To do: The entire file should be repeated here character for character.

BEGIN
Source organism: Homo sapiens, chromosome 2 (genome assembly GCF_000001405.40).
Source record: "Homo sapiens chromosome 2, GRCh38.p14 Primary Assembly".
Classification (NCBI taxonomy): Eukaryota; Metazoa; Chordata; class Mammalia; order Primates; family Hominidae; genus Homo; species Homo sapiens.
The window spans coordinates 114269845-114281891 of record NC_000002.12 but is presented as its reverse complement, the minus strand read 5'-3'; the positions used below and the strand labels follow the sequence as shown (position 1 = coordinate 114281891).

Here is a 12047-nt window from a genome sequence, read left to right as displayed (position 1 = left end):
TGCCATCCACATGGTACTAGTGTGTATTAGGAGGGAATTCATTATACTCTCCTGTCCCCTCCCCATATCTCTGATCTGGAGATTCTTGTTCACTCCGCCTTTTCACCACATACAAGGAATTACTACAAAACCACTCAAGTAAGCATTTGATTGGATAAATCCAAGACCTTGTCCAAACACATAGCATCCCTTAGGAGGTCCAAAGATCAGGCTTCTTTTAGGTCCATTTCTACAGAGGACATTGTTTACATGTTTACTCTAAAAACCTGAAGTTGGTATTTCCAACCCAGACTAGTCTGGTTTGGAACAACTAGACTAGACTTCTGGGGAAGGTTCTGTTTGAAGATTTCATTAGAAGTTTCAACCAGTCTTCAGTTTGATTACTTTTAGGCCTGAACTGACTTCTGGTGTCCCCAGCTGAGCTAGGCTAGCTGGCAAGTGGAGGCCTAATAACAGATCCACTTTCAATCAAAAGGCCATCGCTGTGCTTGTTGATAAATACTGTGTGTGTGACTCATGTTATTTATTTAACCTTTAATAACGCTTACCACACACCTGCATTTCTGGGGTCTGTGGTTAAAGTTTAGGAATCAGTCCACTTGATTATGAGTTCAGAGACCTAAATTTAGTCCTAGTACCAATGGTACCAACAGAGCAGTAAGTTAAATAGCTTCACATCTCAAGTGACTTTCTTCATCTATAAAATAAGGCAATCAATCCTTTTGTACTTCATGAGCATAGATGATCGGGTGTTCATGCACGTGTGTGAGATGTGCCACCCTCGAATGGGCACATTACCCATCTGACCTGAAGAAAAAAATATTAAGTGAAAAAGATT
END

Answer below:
Source organism: Homo sapiens, chromosome 2 (genome assembly GCF_000001405.40).
Source record: "Homo sapiens chromosome 2, GRCh38.p14 Primary Assembly".
Classification (NCBI taxonomy): Eukaryota; Metazoa; Chordata; class Mammalia; order Primates; family Hominidae; genus Homo; species Homo sapiens.
The window spans coordinates 114269845-114281891 of record NC_000002.12 but is presented as its reverse complement, the minus strand read 5'-3'; the positions used below and the strand labels follow the sequence as shown (position 1 = coordinate 114281891).

Here is a 12047-nt window from a genome sequence, read left to right as displayed (position 1 = left end):
TGCCATCCACATGGTACTAGTGTGTATTAGGAGGGAATTCATTATACTCTCCTGTCCCCTCCCCATATCTCTGATCTGGAGATTCTTGTTCACTCCGCCTTTTCACCACATACAAGGAATTACTACAAAACCACTCAAGTAAGCATTTGATTGGATAAATCCAAGACCTTGTCCAAACACATAGCATCCCTTAGGAGGTCCAAAGATCAGGCTTCTTTTAGGTCCATTTCTACAGAGGACATTGTTTACATGTTTACTCTAAAAACCTGAAGTTGGTATTTCCAACCCAGACTAGTCTGGTTTGGAACAACTAGACTAGACTTCTGGGGAAGGTTCTGTTTGAAGATTTCATTAGAAGTTTCAACCAGTCTTCAGTTTGATTACTTTTAGGCCTGAACTGACTTCTGGTGTCCCCAGCTGAGCTAGGCTAGCTGGCAAGTGGAGGCCTAATAACAGATCCACTTTCAATCAAAAGGCCATCGCTGTGCTTGTTGATAAATACTGTGTGTGTGACTCATGTTATTTATTTAACCTTTAATAACGCTTACCACACACCTGCATTTCTGGGGTCTGTGGTTAAAGTTTAGGAATCAGTCCACTTGATTATGAGTTCAGAGACCTAAATTTAGTCCTAGTACCAATGGTACCAACAGAGCAGTAAGTTAAATAGCTTCACATCTCAAGTGACTTTCTTCATCTATAAAATAAGGCAATCAATCCTTTTGTACTTCATGAGCATAGATGATCGGGTGTTCATGCACGTGTGTGAGATGTGCCACCCTCGAATGGGCACATTACCCATCTGACCTGAAGAAAAAAATATTAAGTGAAAAAGATT